Images 5 and 6 consist of a plan and rendering of Fennell Street as it is now. Images 7, 8, and 9 are a proposed plan, rendering, and street section for Fennell. The plan calls for new buildings placed much closer to the street to provide a consistent street edge that defines the street spatially. Liner buildings hide the large grocery store parking lot. A new square is envisioned to be fronted by a post office, a new civic building (a village office), and bank.
The curb-to-curb dimensions of the street don’t change, but the sidewalks and zero-lot-line storefronts will make it more appealing to pedestrians, says Philip Bess, Director of Graduate Studies at the Notre Dame School of Architecture. “The 12-foot travel lane is a little wide, but appropriate to the type of traffic on Fennell,” he explains.
The students also carefully considered how to improve “gateway” areas where travelers enter the Village on Route 20, an east-west state highway, which serves as the main street inside the Village. Flanking the Village on both sides are strings of typical strip commercial buildings that have developed over the course of 50 or 60 years.
One of my favorite parts of the plan is the proposal to convert sections of Route 20 on both sides of the Village from a highway into a boulevard (Image 10). The strip commercial businesses are reconfigured from scattered sprawl to urban blocks that accommodate pedestrians, automobiles, and a mixture of uses (Image 11).
Such targeted highway retrofits are the kind of projects that state and federal transportation departments should be funding to promote smart growth and reduce vehicle miles traveled. Both the federal government (see link) and New York State appear to be getting on board with this approach (see link).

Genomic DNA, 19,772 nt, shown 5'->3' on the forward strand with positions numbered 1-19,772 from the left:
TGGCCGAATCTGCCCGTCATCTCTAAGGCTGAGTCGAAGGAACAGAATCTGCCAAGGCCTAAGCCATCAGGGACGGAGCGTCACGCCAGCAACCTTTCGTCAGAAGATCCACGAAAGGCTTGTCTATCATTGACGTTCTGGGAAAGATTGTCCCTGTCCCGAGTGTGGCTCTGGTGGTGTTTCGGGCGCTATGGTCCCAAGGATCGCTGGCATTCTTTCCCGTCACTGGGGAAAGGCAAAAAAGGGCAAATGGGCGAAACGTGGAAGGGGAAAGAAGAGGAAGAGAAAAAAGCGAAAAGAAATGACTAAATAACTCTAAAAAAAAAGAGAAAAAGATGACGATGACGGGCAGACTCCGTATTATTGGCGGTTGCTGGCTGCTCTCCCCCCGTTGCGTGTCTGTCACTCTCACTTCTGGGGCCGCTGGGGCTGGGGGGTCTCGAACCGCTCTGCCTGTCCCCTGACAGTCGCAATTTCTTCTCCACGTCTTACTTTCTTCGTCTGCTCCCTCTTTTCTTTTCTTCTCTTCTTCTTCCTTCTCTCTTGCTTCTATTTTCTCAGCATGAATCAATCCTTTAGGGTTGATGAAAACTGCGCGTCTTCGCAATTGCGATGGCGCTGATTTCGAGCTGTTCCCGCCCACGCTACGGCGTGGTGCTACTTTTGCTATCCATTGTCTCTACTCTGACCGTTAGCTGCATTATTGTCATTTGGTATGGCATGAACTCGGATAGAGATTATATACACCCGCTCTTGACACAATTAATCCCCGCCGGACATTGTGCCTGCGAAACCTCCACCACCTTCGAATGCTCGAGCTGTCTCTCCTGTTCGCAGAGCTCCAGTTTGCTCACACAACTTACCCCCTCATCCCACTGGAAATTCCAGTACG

The students suggest modest changes to typical Route 20 buildings — such as pitched roofs and parking in the rear — that could make a big difference in how they relate to the proposed boulevard. Since this area is not connected to the Village sewer system, the students propose that small wetlands serve as a natural biofilter. “This would still be an area for inexpensive, informal buildings — some auto-oriented,” says Bess.
One more aspect of the plan that I highlight here is the hamlets. Not all new development is likely to take place on infill sites, so the students looked at how to accommodate growth disconnected from the Village. The team focused on the creation of a few hamlets, mostly in areas close to current employment opportunities. Image 12 shows the plan for one such hamlet — Skaneateles Falls.
The work shown here is preliminary, and the students will modify their ideas over the course of the semester and in response to public comments. Some of the work is likely to be included in the new Comprehensive Plan. The charrette cost Skaneateles $10,000, I was told, "a little less than Notre Dame's expenses," says Bess, "but times are tight and the Town and Village are on a budget too." That's a very good deal for the quality of work that was produced, in my view.
Many of the ideas from the Skaneateles charrette are applicable to other villages that are dealing with similar problems of rural sprawl.